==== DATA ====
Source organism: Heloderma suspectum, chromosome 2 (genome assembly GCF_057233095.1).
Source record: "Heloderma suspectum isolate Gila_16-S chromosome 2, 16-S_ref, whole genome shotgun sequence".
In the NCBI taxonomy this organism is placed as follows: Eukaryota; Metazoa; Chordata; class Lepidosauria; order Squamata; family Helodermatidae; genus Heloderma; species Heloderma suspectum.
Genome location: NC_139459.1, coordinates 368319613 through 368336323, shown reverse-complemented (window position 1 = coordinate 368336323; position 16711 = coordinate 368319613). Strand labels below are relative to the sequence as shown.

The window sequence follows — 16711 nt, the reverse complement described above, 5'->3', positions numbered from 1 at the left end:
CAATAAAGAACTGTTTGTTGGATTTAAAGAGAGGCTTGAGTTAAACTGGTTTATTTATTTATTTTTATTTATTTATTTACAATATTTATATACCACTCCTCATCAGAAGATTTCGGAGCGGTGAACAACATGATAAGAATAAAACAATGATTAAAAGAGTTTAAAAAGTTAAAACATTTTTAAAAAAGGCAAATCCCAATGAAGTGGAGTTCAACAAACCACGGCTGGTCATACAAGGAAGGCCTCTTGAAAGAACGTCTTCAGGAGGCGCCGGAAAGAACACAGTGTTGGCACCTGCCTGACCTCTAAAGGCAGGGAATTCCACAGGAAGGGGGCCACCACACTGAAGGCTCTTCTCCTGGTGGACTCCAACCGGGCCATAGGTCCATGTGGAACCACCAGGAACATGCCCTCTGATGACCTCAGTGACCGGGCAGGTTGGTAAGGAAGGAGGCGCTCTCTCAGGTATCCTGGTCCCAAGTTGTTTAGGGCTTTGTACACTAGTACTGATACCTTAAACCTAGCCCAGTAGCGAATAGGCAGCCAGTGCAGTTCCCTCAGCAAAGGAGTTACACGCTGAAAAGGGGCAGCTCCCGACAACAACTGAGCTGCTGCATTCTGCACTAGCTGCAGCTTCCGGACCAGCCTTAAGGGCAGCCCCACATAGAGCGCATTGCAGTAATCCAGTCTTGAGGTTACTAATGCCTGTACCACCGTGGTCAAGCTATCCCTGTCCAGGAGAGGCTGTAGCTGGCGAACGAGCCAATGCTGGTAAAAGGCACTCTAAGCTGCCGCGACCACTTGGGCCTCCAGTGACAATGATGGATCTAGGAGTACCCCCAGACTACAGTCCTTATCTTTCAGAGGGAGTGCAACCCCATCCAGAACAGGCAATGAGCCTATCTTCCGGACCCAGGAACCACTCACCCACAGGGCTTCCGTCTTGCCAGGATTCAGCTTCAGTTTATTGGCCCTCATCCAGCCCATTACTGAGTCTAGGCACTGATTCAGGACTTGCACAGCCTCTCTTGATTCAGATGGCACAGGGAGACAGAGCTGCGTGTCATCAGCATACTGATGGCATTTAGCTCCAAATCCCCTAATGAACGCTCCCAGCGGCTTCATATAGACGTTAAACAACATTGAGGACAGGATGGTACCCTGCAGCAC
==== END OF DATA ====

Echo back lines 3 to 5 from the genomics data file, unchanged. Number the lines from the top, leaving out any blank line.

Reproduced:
In the NCBI taxonomy this organism is placed as follows: Eukaryota; Metazoa; Chordata; class Lepidosauria; order Squamata; family Helodermatidae; genus Heloderma; species Heloderma suspectum.
Genome location: NC_139459.1, coordinates 368319613 through 368336323, shown reverse-complemented (window position 1 = coordinate 368336323; position 16711 = coordinate 368319613). Strand labels below are relative to the sequence as shown.

The window sequence follows — 16711 nt, the reverse complement described above, 5'->3', positions numbered from 1 at the left end: